In disbelief, Brissa starts to tell her that she is wrong, crazy even, before Nelia motions her to wait. Nelia bites her lower lip as she lightly sucks in her breath. She closes her eyes for a brief moment, as if the answer on how to explain this was hidden behind her eyelids.

“Let me explain first. I’ll answer your questions, I promise,” Nelia says with a softer voice, almost avoiding eye contact.

Nelia takes a deep breath and begins to explain the situation. How Davina was pregnant before she conceived Brissa. How she had the baby for about six months when she realized she wasn’t ready to be a mother because she did not have a home or money. Not to mention she was high more often than she was sober. How Davina signed her rights away to the state and gave her baby up for adoption.

“This decision brought her so much pain. She was barely eighteen when this happened. This was the greatest regret of Davina’s life and she could never gather the courage to tell you.”

Brissa cannot muster a sound, let alone a word. If she could, only hurt would spill out. Hurt toward who is what Brissa cannot pinpoint. Honestly, she hasn’t been able to distinguish her hurt emotions from one another for a while now.

“Your sister’s name is Luna. Luna Santiago,” Nelia continues.

Brissa spirals through endless questions in her head faster than she can comprehend them. Santiago. I have a sister and we have the same last name? She has mom’s last name? How could she have not told me? Brissa thinks to herself and feels the heat of the surprise punch her in the gut.

“Why did mom keep me then?” seems to be the only question Brissa can muster. This noticeably catches Nelia off guard.

“It was a dark year for Davina after making such a hard decision. She relapsed harder than ever. She almost overdosed, but she saw it as a second chance when she got pregnant again. She told me that she was determined to not make the same mistake twice.”

As everything was being explained, Brissa found herself more at ease but still hurt. She could not understand how her mom could keep such a secret from her.

“As part of Davina's final arrangements, she asked me talk to you about meeting her. She also left me with this,” Nelia says while reaching for something beside her. It’s a small journal covered in black leather. The leather is cracked, the corners frayed. It looks old and worn.

“What is that?” Brissa asks, not understanding how a book could possibly be important in a time like this.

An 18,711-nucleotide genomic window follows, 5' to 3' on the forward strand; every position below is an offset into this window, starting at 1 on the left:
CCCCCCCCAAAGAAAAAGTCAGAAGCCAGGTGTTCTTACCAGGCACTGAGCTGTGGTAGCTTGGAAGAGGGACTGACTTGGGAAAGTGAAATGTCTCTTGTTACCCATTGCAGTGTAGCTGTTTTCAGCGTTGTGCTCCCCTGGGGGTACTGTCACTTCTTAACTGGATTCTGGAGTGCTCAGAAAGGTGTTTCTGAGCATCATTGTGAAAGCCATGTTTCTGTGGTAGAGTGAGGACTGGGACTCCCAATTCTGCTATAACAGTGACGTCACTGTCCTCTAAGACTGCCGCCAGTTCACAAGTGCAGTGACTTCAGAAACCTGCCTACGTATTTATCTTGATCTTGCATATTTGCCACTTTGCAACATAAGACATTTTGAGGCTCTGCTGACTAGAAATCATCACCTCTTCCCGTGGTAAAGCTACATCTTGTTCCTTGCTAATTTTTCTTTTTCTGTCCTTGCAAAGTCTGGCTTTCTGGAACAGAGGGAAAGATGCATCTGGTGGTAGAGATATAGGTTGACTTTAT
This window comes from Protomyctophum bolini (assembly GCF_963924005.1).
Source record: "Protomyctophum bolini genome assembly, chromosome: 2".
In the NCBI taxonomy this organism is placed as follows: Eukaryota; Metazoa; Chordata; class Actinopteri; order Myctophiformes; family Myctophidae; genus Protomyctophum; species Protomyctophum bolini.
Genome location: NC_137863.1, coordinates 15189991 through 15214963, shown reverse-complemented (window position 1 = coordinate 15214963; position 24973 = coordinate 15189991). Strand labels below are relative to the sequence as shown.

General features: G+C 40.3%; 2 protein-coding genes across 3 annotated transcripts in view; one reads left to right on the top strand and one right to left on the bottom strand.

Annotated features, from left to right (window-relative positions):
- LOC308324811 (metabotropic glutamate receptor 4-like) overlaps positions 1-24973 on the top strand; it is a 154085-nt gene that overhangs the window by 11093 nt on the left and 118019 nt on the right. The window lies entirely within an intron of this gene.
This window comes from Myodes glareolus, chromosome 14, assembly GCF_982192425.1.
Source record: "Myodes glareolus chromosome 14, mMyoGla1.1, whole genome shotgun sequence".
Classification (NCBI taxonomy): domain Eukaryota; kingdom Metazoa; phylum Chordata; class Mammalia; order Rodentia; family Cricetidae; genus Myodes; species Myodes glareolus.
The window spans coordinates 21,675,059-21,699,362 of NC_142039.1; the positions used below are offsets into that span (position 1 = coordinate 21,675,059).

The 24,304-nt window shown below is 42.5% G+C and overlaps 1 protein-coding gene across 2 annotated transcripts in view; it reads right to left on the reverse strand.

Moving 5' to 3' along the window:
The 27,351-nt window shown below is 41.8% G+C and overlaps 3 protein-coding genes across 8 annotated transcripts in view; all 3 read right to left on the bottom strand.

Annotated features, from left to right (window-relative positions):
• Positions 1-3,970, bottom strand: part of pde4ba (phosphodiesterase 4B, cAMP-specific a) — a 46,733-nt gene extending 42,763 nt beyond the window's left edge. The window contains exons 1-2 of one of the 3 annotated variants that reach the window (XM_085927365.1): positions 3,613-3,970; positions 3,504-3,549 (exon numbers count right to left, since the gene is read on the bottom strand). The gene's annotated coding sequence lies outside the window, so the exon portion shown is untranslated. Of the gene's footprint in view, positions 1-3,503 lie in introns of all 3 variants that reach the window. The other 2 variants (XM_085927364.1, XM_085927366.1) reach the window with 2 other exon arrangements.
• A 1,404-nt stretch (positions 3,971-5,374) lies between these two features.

“It’s Davina’s journal from when she was in rehab years ago. Giving up Luna put her in a dark place. That needed to be addressed if she was going to have any chance at a successful recovery. Her therapist suggested that Davina fill a diary with what she wanted to say to Luna.”

“You’ve read the journal? What else does it say?” Brissa inquires.

“I haven’t read it. Your mom told me where to find it about two weeks ago. The last thing I wanted to do was invade her privacy. But she told me about the journal when I acted as her sponsor.”

Brissa needed to know what her mom said in the little black book. “Can I read it?”

“Davina told me where to find her journal so that you could read it before deciding to meet Luna. And that if you decided to, you’d let her read it, too.”

“I need to read it alone, please,” Brissa whispers.


After two long hours of staring at the journal on her bed, Brissa opens the front cover and an envelope spills out. She does not hesitate before picking open the envelope.

Inside there is a paper filled with her mom's elegant cursive handwriting. Brissa notices that a slip of paper must've fallen into her lap when she unfolded the letter. It has a login to a Chase bank account. She opens her laptop to investigate this mysterious account.

To her surprise, it is a bank account in Luna’s name that has $20,000 in it. This can’t be possible! Brissa is dumbfounded, but it is right before her eyes. How could her mom be depositing money into this account every month while telling Brissa there was no money to buy her a car or send her to college? While constantly struggling to make ends meet? All she can think is that this money should be hers, not Luna’s .

Her eyes divert back to the letter.


Some days I feel as though I know exactly what to say to you, but as soon as I sit down to write the words, they never seem good enough. How could they ever be? I failed you. ..

Reading the first few lines of Davina’s letter brings Brissa to tears and softens her soul. As she reads on, Brissa realizes this was her mom’s attempt to reconcile for the immense hurt she felt and must have caused for Luna. More importantly, now understands that she is not the only daughter who has been hurt by this secret. That Luna has lived it her whole life.

She continues reading.

My sweet Luna, there is no combination of words to make up for the mistakes I made. All I can hope is that you managed to find happiness in a life without me. I pray you have never blamed yourself for a mess that I made. I know that money won’t fix anything, but I hope it can help contribute to your life, your dreams, in a way that I never could.

With love,


By the end of the letter, Brissa cannot hold back her tears. She knows what she must do.

She walks back to the living room to find Nelia in the same spot. “Nelia, I decided that I need to meet Luna. I need to give her something. For mom.”


If you enjoyed my first ever short story, please consider hearting, tipping or sharing! Follow me on Instagram @nani.quint for more.


About the Creator

Nani Cruz

As a 23 year old grad school student, I spend a lot of time writing academically. Now I’m taking time to write creatively and enjoy creating stories about whatever makes me happy.